I find Shianshenka to be the kind of book to visit once a day, the way you might visit a digital pet to see its progress. You chart its growth, you gauge its mood, you enjoy its company, but unless you’re one of the few who are seriously drawn to it, you don’t dally over-long, and look for something a little more worldly to occupy you for longer stretches. It’s not built to be an action piece where you’re constantly wondering how each character is going to survive, but one to give you time to think. It’s a social experiment, and a xenobiological exposition as well.
Now, let it be said for the record, I hate chapter breaks. There are certain times, such as my first week reading this book, that I’ll actually stop at a chapter break. More often, I tend to just keep reading as though they were yet another point of view change. I tolerate them from Stephen King because the passages he includes between chapters and short, and from Mira Grant because they’re written in the same style as the rest of the book. The songs that punctuated many of the chapter and other breaks of Shianshenka, on the other hand, I largely skipped. I just don’t like disrupting the flow of what I’m reading that much, and when I did stop and return, I was more interested in what was happening next than the song that the character was telling.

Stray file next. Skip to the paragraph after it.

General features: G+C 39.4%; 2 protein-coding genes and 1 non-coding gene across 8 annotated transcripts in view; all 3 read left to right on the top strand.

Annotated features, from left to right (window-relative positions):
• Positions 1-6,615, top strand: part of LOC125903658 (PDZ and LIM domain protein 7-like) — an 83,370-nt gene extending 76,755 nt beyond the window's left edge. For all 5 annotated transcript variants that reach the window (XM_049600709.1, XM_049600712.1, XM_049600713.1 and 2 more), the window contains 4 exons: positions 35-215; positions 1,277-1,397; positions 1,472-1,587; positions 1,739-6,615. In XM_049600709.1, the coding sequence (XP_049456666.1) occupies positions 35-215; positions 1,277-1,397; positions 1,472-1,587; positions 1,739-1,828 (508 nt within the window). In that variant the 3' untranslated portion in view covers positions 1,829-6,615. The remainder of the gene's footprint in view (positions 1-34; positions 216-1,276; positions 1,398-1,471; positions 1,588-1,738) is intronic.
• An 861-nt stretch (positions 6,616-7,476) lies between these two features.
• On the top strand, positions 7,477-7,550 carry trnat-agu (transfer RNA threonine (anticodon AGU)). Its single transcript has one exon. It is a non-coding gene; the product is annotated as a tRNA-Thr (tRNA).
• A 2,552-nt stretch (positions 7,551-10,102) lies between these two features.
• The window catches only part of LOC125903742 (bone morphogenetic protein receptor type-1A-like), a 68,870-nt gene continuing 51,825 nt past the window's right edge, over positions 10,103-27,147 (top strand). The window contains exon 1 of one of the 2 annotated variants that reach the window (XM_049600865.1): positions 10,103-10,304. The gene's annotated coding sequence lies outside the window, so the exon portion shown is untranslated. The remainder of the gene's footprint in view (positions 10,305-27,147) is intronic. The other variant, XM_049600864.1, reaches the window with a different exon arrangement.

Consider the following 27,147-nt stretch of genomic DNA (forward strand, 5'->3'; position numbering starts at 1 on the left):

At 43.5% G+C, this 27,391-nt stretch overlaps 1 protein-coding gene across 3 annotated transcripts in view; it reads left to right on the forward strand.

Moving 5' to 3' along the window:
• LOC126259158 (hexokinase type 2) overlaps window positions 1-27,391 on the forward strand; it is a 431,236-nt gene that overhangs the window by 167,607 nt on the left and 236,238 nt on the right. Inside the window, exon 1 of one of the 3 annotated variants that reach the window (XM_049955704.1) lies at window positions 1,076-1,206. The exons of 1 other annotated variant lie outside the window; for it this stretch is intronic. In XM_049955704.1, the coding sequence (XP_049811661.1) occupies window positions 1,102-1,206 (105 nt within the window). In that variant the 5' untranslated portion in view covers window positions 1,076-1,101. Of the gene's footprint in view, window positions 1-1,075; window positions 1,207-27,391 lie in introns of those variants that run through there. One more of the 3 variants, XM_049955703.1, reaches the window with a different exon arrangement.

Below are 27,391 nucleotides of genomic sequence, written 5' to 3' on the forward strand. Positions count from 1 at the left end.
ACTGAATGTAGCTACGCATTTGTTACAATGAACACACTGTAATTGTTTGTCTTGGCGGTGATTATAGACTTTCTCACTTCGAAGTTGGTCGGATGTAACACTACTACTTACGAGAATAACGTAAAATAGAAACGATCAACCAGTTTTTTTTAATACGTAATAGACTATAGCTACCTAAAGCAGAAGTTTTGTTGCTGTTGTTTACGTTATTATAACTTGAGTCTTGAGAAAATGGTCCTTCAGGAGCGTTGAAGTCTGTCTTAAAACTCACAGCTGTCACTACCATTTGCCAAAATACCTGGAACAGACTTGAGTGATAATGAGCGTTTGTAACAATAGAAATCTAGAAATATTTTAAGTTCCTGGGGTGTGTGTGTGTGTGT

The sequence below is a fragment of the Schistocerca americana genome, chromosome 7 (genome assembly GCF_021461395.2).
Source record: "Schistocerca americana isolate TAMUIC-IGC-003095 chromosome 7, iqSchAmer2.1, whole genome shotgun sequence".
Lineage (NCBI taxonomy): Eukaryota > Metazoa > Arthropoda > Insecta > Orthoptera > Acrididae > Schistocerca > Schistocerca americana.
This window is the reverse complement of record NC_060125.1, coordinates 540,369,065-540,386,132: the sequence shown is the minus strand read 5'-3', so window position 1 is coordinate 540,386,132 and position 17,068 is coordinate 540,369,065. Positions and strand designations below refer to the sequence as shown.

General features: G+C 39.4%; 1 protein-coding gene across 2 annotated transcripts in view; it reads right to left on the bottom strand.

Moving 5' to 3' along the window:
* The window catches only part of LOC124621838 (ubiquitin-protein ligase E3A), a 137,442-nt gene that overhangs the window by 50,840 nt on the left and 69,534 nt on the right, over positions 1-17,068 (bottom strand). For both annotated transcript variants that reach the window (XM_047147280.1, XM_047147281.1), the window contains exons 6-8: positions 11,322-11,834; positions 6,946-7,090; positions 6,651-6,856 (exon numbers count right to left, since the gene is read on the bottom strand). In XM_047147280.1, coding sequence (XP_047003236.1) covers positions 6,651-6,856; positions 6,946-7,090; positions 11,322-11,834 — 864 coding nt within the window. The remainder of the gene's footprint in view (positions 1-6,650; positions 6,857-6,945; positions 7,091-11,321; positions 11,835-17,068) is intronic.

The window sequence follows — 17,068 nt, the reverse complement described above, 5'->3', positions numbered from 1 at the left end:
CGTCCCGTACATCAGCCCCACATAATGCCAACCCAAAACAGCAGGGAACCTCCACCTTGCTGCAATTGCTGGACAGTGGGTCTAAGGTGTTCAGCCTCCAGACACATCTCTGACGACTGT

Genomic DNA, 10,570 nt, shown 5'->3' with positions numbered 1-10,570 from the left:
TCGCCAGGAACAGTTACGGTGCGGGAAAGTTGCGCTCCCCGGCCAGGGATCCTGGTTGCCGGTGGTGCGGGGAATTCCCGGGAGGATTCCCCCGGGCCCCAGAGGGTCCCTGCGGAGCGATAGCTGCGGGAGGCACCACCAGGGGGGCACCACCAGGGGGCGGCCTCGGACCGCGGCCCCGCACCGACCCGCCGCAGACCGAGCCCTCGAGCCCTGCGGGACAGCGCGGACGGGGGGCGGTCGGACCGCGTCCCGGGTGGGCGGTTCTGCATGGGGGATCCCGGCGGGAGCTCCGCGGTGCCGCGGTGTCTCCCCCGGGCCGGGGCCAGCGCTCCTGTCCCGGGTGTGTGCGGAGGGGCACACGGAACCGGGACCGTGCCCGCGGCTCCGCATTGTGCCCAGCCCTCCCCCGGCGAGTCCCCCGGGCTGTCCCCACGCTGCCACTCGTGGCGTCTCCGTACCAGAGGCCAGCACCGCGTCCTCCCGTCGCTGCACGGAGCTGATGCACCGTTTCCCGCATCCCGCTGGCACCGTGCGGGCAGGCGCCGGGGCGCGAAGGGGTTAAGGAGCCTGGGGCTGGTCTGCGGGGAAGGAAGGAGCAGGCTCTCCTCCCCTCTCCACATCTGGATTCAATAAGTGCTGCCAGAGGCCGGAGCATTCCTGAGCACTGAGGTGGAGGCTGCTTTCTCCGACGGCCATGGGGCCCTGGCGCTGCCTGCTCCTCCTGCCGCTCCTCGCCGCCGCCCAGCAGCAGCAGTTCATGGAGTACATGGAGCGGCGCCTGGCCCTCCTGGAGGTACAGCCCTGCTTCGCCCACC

This method of reading works perfectly fine for Shianshenka as you don’t actually miss any important details. If you prefer to take your time reading and savor these breaks, however, you might find that the book is even more suited to you than it would seem so far. This is because ten of the songs included in the novel were recorded and posted to Youtube, including brilliant animated images. Like the book, these short music videos (which can be found on Youtube or by scanning a QR code inside the book) are slow, colorful and moody, and spare no effort. While they have no flashy visuals or million dollar budget, they’re on the outer end of what someone at home could produce, meaning that they clearly took both effort and talent, both in the audio and video side of the production. This is something that I’d like to see more authors who are talented in other realms do with their books.
If Star Wars is the rock and roll of Science Fiction, Doctor Who the Disco and Star Trek the marching band, Shianshenka is the easy listening channel. It’s the Discovery channel documentary soundtrack of Sci-Fi novels, with native music spread throughout in the form of the actual soundtrack of the book. If you’re a fan of anthropological Fantasy and Sci-Fi, this book might be something for you to spend hours on learning about the various Zhongzi (there is a cheat sheet in the Appendices to help you keep track, by the way). If this isn’t the type of book you read every day, but you enjoy scenes like Tolkien telling you about the lives of elves and goblins or experiencing new worlds in general, you might enjoy this at a slower pace, something that you check into when you’re in the mood. In either case, if you’re a fan of books set in strange, unusual places and your enjoyment of the book doesn’t hinge on action and other immediate results, it’s something that’s worth checking out.